How to Save Money on RV Camping Fees
by Cheryl Probst
Here are several easy ways to save money on RV and trailer camping fees, including government campgrounds, RV membership clubs, Harvest Hosts and more.
Many Boomerinas dream of hitting the open road in an RV when they retire. Many actually do this. Many more probably would if they could afford it, but fear they won’t be able to pay nightly RV park fees, which can run anywhere from $30 to $100 or more per night, depending on season and location. Fear not! With judicious planning and not too much hardship, you may be able to get by on $500 or less a month total in nightly fees. Impossible? I certainly hope not, since that’s what I’ve budgeted for our site fees when my husband and I hit the road later this year. As long as we stay out of southern Arizona or Florida in the winter, I think it’s doable. Here’s how we plan to do it.
National Park and National Forest Campgrounds
Government campgrounds are bargains, and some in more remote areas are even free. We’re past the primitive camping stage, so we’re willing to pay a few bucks per night. A federal recreational lands pass for seniors is a must for those who plan to stay in federal campgrounds, whether they’re located in national forests or national parks. A lifetime pass costs just $10 and gets you free admission to any federal recreation facility and 50 percent off most campgrounds. A couple of years ago, we paid $7 night for a site at Yellowstone using the pass, which also got us into the park free.
State Park Camping
Also check with your state parks department to see what discounts they offer senior citizens. For example, Washington State parks offers a 50 percent discount on campground fees to low-income senior citizens who have their special ID card. Government campgrounds won’t have all the amenities that private campgrounds and RV parks do, but then you’re not shelling out the big bucks either.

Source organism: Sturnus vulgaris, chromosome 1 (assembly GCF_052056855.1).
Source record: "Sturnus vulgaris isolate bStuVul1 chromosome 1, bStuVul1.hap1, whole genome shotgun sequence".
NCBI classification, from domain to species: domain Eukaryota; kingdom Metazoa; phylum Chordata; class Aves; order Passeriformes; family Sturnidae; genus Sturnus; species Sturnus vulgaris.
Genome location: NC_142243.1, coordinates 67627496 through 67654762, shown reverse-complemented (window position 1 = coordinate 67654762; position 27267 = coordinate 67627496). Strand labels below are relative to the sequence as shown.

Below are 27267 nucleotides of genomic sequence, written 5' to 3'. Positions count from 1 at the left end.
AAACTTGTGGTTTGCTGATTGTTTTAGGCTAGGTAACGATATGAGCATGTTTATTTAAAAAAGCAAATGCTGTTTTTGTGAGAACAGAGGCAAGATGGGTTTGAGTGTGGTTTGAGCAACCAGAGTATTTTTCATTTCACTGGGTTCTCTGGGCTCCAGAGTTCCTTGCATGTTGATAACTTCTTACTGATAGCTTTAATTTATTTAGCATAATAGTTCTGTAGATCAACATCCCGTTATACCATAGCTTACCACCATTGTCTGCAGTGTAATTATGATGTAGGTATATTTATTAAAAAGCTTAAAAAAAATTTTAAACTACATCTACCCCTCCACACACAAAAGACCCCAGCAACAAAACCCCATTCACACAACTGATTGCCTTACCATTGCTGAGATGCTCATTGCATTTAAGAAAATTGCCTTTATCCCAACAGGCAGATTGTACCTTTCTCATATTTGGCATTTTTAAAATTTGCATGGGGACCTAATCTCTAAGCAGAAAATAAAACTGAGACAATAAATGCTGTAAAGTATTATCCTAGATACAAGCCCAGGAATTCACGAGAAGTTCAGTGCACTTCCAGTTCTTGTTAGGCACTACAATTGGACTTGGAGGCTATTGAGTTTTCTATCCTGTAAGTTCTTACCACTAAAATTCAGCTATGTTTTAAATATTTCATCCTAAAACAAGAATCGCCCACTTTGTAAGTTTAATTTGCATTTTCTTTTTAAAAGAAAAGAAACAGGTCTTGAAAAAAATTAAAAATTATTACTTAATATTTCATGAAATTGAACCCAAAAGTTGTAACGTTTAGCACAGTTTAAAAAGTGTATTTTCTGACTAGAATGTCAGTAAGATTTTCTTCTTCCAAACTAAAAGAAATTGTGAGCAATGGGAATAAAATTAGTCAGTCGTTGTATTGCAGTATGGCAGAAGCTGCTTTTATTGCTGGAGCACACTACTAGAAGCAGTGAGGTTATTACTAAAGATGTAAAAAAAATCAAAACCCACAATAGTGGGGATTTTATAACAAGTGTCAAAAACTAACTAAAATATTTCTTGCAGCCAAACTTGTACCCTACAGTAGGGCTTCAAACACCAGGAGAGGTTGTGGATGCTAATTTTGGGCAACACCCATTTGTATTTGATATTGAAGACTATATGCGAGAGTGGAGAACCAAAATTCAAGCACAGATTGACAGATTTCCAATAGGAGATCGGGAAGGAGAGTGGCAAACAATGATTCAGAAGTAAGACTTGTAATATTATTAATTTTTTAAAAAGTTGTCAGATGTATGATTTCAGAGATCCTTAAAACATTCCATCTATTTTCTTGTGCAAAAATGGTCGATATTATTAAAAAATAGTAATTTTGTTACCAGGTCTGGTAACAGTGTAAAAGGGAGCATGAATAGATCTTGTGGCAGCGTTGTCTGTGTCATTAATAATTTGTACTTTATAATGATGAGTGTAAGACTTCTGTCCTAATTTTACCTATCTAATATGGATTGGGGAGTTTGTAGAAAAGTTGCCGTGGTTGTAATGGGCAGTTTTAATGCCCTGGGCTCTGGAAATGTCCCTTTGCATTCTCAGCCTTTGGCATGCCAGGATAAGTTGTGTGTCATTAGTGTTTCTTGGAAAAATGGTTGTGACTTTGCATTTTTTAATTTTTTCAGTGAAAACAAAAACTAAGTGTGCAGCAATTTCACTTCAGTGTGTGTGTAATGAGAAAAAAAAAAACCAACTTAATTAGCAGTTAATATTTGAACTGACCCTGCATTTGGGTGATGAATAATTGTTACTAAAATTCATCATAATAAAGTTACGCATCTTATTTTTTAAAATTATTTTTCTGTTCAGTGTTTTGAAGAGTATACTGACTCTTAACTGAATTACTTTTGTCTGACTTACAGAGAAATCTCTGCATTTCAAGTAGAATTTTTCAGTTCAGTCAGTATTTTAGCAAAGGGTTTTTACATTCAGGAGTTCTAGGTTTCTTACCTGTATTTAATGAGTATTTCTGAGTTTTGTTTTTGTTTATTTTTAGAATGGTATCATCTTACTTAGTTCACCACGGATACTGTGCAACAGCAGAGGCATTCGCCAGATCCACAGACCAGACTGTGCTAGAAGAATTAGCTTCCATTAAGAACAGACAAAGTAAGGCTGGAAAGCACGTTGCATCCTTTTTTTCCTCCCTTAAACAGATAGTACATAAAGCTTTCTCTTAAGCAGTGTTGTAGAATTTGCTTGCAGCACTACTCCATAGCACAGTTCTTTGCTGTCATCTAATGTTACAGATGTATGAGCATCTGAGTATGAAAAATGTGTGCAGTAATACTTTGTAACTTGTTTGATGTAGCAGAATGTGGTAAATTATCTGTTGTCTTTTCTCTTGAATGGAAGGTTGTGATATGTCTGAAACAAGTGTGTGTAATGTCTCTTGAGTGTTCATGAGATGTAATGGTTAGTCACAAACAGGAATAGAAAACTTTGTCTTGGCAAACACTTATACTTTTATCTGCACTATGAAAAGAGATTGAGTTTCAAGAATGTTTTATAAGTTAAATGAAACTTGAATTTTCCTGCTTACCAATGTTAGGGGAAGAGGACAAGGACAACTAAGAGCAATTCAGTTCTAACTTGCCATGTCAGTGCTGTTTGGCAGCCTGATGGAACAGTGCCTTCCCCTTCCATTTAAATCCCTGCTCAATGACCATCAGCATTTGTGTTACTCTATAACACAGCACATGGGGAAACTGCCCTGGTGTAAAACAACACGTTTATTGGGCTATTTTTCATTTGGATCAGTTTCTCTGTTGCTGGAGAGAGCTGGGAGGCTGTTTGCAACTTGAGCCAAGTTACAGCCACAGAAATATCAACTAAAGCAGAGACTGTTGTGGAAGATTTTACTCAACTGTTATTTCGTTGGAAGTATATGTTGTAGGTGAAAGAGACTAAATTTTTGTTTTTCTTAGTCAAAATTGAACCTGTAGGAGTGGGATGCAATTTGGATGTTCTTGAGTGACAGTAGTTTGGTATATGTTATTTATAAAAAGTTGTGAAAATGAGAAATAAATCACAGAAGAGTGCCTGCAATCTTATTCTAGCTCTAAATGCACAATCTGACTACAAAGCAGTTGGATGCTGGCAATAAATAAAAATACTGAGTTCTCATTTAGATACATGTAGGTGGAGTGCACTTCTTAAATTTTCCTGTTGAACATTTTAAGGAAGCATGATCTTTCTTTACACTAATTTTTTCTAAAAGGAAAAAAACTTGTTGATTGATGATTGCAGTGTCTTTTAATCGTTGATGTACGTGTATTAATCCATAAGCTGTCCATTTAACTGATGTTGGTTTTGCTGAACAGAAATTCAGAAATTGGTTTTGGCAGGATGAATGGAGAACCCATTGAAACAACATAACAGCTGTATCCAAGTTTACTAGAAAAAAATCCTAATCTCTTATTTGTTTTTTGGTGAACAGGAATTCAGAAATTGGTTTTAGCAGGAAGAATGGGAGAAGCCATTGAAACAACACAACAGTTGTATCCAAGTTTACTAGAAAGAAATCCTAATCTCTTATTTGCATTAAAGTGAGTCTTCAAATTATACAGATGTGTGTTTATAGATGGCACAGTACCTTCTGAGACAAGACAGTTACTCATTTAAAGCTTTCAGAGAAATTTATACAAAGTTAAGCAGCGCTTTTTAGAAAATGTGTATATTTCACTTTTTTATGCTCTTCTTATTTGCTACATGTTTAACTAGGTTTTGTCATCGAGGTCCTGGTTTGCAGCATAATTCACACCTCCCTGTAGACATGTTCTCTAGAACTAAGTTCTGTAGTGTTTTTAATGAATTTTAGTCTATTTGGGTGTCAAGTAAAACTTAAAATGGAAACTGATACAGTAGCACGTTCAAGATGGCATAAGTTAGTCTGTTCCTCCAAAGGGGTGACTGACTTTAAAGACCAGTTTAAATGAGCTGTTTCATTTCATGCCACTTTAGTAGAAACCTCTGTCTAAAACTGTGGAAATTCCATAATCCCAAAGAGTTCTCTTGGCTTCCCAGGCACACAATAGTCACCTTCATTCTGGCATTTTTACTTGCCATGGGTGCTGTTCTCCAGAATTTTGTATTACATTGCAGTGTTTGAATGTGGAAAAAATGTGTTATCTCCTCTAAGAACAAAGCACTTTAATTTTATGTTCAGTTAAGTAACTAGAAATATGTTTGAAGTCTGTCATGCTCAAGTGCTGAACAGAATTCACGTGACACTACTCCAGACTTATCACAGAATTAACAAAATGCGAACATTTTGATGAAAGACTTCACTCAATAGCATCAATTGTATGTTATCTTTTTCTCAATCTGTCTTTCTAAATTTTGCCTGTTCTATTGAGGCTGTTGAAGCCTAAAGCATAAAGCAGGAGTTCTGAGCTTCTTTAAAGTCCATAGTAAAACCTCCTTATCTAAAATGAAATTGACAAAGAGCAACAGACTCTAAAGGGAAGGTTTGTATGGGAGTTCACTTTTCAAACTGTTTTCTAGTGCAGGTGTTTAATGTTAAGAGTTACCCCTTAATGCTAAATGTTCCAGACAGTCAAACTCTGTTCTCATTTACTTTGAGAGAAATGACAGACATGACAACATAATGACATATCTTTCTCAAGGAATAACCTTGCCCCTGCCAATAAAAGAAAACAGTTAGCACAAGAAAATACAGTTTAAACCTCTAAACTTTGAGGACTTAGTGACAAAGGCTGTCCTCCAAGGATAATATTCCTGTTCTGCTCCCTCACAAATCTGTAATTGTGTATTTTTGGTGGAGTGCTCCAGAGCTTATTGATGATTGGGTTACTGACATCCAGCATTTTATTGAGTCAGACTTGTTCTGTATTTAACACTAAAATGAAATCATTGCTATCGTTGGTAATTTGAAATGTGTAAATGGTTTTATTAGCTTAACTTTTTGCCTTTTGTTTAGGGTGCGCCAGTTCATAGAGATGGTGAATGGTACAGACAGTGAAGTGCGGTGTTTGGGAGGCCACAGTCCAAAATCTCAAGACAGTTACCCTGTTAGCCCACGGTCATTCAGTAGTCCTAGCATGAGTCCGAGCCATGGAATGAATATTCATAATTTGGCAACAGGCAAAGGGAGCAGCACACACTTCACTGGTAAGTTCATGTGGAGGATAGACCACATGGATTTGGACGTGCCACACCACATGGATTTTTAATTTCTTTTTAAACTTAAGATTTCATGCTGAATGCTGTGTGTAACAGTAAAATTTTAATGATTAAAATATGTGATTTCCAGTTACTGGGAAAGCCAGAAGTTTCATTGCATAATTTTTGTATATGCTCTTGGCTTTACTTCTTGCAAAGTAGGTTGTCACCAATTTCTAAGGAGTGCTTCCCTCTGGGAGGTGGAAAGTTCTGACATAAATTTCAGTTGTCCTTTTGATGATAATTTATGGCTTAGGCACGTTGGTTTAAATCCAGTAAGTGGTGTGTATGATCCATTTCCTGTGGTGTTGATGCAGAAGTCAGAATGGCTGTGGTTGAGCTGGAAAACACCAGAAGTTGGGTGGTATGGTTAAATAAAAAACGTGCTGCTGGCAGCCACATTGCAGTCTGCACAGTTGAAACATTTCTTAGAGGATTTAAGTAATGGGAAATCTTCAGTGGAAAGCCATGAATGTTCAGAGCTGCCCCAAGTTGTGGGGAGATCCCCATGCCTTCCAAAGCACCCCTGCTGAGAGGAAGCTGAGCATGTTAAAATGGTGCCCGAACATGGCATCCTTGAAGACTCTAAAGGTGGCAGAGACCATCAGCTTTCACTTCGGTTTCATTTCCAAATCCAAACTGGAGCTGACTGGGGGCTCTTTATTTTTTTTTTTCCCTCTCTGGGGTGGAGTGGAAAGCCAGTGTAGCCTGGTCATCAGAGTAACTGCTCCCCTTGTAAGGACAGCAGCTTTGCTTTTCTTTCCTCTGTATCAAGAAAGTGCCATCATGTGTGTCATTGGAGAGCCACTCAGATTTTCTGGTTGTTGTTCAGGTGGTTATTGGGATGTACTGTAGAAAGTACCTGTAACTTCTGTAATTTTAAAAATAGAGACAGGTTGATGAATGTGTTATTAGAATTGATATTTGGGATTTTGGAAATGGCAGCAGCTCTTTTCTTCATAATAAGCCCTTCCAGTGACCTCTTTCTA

Stay Longer at RV Parks
RVers who will only be staying one night will pay the highest rates at private campgrounds and RV parks. Some private RV parks start multi-night discounts after three nights, but most don’t discount rates until the stay is at least a week. Even bigger discounts apply for stays that are at least a month. Unless you’re planning a long-term occupancy, do you really need amenities such as a clubhouse, cable television, full-fledged recreation program, swimming pool and outdoor barbecue? Sure they’re nice to have, but the more amenities a park offers, the higher your cost will be. Do you really want to pay for something you won’t use?
Good Sam Club - RV Membership Clubs
A membership in an organization such as Good Sam Club can save you money if you stay in member campgrounds that offer discounted campground fees of a minimum 10 percent. Even better is the 50 percent discount offered by Passport America member campgrounds. Most campgrounds in the network put restrictions on usage, such as length of stay or dates, but passholders say the pass pays for itself in just a couple of stays.